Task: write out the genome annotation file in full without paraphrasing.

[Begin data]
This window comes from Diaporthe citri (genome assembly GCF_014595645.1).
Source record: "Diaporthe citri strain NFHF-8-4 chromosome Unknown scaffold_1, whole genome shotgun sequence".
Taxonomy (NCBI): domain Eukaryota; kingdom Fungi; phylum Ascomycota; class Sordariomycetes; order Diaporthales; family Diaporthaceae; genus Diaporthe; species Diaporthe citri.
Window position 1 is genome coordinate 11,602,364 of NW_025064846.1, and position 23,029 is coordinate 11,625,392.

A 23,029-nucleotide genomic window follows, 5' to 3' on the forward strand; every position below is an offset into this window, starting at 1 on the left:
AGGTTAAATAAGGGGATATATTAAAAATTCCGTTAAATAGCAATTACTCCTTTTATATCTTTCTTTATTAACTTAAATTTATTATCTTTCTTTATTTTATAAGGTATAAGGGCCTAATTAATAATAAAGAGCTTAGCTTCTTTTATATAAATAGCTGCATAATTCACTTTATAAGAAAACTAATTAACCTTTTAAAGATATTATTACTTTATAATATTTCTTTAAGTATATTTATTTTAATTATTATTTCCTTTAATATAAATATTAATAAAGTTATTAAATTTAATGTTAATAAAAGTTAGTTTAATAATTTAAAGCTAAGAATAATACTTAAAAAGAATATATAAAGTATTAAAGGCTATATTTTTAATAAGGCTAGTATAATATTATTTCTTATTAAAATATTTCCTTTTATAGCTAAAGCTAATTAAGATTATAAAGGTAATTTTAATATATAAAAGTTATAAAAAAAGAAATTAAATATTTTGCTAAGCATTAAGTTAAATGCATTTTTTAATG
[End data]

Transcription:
This window comes from Diaporthe citri (genome assembly GCF_014595645.1).
Source record: "Diaporthe citri strain NFHF-8-4 chromosome Unknown scaffold_1, whole genome shotgun sequence".
Taxonomy (NCBI): domain Eukaryota; kingdom Fungi; phylum Ascomycota; class Sordariomycetes; order Diaporthales; family Diaporthaceae; genus Diaporthe; species Diaporthe citri.
Window position 1 is genome coordinate 11,602,364 of NW_025064846.1, and position 23,029 is coordinate 11,625,392.

A 23,029-nucleotide genomic window follows, 5' to 3' on the forward strand; every position below is an offset into this window, starting at 1 on the left:
AGGTTAAATAAGGGGATATATTAAAAATTCCGTTAAATAGCAATTACTCCTTTTATATCTTTCTTTATTAACTTAAATTTATTATCTTTCTTTATTTTATAAGGTATAAGGGCCTAATTAATAATAAAGAGCTTAGCTTCTTTTATATAAATAGCTGCATAATTCACTTTATAAGAAAACTAATTAACCTTTTAAAGATATTATTACTTTATAATATTTCTTTAAGTATATTTATTTTAATTATTATTTCCTTTAATATAAATATTAATAAAGTTATTAAATTTAATGTTAATAAAAGTTAGTTTAATAATTTAAAGCTAAGAATAATACTTAAAAAGAATATATAAAGTATTAAAGGCTATATTTTTAATAAGGCTAGTATAATATTATTTCTTATTAAAATATTTCCTTTTATAGCTAAAGCTAATTAAGATTATAAAGGTAATTTTAATATATAAAAGTTATAAAAAAAGAAATTAAATATTTTGCTAAGCATTAAGTTAAATGCATTTTTTAATG